Canada’s Temporary Foreign Worker Program underwent some changes last June this year.
These changes covered the way Canadian employers hire workers in the film and performing industry, and these were aimed at streamlining and speeding up the process.
Canada’s entertainment industry is a dynamic industry that accommodate both local and professional artists.
But while this industry seems thriving, it is actually suffering some loss because of the complex process by which foreign performers and artists are able to get to Canada and work.
A Look at the Previous System
Prior to the implemented changes, it is difficult for artists and performers to get to Canada legally because there is a high fee involved – as much as $275 per artist to be shouldered by the employer.
This is to cover the Labour Market Impact Assessment (LMIA) application, which is needed to get a work permit. This is required even if the artists will only be working or performing in the country for a short period of time.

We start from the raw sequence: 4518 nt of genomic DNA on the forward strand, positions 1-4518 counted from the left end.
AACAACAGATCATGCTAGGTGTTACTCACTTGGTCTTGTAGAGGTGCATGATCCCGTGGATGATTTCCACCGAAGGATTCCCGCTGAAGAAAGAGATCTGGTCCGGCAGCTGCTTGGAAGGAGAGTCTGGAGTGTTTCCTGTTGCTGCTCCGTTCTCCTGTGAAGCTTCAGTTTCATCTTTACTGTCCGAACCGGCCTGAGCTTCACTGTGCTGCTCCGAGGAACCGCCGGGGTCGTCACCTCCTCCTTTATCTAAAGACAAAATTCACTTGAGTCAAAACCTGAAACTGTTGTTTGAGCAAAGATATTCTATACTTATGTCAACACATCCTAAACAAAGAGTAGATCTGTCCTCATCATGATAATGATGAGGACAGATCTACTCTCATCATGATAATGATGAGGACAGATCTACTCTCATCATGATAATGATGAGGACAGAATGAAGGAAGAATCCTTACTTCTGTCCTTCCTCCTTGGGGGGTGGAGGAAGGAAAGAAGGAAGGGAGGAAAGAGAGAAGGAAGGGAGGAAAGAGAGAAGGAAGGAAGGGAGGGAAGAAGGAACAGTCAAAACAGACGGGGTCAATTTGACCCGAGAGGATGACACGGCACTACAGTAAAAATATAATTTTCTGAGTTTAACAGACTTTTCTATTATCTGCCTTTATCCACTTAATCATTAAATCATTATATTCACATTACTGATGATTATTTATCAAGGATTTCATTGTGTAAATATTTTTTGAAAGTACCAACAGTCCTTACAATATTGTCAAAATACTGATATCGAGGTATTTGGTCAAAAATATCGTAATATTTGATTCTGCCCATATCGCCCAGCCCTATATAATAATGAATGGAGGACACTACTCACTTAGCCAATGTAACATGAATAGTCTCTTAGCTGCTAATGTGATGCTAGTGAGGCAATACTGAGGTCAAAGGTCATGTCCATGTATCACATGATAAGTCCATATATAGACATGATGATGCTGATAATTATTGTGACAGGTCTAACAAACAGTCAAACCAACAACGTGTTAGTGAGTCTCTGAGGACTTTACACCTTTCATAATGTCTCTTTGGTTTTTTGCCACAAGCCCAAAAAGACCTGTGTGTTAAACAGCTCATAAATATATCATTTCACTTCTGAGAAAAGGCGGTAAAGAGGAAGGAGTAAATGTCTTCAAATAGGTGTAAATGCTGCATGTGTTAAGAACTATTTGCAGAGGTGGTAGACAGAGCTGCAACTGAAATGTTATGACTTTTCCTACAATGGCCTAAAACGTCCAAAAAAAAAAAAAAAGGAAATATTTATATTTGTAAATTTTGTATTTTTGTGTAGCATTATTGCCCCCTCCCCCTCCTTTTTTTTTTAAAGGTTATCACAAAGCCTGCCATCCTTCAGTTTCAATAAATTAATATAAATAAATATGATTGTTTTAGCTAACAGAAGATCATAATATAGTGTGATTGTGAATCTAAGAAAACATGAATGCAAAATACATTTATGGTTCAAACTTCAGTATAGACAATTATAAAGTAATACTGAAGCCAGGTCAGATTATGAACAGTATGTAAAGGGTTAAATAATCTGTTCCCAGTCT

This results in either the employer refusing to hire or the artist refusing to work in Canada. It also increased instances of under-the-table work, whereby performers go to Canada as visitors and then perform in bars and restaurants illegally.
Changes in the Temporary Foreign Worker Program
Under the new system, the LMIA payment has been increased from $275 to $1000. However, the good news is that artists and performers who are working on a temporary basis will already be exempt from a work permit and thus, from LMIA.
Below is the list of the entertainment occupations with exemptions:
* Film, TV, video, and documentary producers working on projects funded outside Canada
* Those invited to judge in dance and music festivals
* Performing artists and crew, IF: performing on time-limited events, not involved in TV, radio, and movie, and not hired for ongoing employment by the company that contracted them
The following are the performers and artists who will still be required an LMIA:
* Those producing film, television, or radio broadcast funded from inside Canada
* Those who are not performing in a time-limited engagement
* Those who are working long-term for an employer (i.e. a permanent band player hired by a restaurant owner)
The good news about this is that there will be automatic expedited LMIA processing for those working in the performing industry. Processing will be only around 3 weeks, whereas the normal period is 3 months.